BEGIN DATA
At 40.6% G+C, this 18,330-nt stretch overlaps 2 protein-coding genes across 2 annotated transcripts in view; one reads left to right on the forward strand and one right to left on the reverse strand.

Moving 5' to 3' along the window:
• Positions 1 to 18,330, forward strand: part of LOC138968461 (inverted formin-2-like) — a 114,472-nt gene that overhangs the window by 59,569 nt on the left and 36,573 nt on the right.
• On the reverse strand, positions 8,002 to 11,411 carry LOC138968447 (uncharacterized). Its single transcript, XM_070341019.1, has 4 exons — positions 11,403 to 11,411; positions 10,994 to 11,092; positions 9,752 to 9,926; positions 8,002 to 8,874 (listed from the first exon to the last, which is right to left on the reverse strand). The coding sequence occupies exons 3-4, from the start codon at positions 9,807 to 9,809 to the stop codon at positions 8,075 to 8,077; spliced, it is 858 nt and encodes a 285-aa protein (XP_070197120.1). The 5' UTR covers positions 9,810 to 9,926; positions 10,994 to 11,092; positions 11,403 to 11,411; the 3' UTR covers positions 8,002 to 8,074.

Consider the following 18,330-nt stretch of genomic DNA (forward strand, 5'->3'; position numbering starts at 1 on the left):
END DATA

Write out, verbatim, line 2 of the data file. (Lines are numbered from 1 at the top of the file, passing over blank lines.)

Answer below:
Moving 5' to 3' along the window: